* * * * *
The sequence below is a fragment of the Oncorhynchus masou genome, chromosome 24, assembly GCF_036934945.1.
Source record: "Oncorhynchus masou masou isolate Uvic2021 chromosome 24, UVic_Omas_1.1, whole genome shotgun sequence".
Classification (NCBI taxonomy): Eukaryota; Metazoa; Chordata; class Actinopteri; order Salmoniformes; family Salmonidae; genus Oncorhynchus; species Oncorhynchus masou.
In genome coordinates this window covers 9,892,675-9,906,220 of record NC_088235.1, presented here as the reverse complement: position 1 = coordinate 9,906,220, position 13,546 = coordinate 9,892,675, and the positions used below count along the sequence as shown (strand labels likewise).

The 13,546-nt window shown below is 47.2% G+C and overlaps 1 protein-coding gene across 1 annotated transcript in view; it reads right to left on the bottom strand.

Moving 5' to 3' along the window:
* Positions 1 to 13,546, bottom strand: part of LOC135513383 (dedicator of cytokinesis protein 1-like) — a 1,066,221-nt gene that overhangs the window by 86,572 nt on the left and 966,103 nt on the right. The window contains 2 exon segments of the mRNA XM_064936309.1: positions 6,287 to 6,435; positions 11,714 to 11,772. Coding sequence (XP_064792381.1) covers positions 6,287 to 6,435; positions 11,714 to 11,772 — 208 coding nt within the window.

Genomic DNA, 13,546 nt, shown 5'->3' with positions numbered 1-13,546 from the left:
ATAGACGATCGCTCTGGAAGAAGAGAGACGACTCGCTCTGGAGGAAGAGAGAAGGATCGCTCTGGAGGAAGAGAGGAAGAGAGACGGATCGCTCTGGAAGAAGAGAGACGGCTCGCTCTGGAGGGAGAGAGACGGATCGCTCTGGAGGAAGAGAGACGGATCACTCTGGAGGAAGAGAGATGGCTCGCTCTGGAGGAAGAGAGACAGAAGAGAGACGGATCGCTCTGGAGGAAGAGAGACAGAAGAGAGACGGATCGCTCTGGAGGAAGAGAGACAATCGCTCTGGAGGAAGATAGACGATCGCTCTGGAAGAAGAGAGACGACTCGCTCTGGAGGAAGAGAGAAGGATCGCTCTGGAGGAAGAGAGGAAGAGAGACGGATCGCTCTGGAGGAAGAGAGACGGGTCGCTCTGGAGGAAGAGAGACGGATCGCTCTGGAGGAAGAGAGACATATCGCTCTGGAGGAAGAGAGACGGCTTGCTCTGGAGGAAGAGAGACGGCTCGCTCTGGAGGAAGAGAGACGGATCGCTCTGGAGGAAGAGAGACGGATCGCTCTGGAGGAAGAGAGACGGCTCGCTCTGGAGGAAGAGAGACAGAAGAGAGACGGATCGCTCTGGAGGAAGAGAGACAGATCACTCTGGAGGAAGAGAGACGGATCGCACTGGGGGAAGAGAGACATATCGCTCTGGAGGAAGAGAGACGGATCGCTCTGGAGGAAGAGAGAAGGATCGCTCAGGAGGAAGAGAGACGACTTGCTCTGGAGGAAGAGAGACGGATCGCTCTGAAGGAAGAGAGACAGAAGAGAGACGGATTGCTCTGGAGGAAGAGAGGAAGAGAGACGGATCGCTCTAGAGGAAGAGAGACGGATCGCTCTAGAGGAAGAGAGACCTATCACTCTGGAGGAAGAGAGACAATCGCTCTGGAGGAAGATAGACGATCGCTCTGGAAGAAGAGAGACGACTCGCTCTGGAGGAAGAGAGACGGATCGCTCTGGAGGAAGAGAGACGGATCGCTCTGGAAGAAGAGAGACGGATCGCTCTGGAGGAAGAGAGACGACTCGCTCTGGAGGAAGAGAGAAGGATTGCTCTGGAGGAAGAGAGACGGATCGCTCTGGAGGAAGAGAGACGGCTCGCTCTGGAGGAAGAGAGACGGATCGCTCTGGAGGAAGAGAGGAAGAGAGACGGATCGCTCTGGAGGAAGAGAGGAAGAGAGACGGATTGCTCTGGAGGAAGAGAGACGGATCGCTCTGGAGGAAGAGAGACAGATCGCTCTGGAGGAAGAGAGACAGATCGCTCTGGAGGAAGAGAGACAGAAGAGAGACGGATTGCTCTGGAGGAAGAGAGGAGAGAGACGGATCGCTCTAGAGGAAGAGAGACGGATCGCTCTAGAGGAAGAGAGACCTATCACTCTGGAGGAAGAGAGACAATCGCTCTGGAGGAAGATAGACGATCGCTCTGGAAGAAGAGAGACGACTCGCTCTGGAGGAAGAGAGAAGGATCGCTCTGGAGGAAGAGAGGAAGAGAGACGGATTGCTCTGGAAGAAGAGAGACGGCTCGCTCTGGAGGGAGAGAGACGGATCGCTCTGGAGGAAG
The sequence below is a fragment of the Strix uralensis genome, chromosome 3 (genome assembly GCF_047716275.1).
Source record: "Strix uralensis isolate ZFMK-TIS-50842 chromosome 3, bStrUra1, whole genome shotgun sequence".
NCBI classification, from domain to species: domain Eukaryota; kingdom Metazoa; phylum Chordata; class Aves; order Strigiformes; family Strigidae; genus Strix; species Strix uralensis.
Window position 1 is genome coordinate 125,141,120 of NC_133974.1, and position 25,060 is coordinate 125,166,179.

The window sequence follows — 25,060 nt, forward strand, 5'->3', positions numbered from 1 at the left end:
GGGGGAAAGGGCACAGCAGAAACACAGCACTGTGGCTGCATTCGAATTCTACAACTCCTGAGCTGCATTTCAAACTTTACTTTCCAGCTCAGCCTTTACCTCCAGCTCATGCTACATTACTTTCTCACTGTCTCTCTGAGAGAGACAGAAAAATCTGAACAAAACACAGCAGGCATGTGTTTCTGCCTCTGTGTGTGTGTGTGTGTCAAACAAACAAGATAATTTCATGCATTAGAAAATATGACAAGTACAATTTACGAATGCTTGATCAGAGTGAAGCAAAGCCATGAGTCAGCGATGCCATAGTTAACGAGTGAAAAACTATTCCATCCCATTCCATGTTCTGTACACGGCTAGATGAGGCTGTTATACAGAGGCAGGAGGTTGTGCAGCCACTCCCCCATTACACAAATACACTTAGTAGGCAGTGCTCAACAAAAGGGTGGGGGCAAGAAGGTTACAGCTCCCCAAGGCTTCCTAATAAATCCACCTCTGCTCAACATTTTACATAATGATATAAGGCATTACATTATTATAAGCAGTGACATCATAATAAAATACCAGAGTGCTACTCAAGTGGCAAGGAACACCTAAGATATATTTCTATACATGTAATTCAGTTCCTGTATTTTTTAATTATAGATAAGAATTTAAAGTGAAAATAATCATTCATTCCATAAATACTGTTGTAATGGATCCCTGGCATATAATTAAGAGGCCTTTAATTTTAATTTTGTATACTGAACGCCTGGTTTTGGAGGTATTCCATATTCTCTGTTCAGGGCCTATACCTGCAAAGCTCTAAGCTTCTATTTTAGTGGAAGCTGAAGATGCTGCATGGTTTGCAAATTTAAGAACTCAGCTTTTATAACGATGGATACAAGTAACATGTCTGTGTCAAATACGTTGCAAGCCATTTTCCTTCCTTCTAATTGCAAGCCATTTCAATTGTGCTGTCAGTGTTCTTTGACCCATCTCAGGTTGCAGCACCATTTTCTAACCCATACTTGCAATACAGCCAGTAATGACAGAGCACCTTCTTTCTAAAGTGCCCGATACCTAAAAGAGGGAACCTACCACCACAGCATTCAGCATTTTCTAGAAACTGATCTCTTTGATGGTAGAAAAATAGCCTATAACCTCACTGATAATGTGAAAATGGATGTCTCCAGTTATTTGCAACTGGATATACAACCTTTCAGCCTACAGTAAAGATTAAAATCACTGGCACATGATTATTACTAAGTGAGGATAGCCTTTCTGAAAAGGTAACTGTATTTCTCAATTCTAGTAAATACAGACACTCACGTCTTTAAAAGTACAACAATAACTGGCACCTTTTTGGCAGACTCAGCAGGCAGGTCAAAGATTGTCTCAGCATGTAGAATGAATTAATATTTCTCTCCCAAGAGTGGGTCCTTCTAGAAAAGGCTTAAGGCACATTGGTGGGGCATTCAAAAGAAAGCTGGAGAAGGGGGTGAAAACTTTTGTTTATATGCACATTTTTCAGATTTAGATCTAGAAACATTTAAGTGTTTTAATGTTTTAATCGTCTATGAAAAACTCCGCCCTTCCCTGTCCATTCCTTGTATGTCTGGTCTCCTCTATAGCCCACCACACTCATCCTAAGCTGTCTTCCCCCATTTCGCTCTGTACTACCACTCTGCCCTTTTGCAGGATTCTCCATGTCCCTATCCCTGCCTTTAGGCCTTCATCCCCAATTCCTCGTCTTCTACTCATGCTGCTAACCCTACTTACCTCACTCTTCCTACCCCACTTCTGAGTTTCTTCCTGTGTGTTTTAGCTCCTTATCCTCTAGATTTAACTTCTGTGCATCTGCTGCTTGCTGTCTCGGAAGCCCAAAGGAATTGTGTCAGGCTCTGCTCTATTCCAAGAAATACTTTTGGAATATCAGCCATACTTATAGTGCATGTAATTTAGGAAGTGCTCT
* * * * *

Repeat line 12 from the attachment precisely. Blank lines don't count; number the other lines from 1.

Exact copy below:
NCBI classification, from domain to species: domain Eukaryota; kingdom Metazoa; phylum Chordata; class Aves; order Strigiformes; family Strigidae; genus Strix; species Strix uralensis.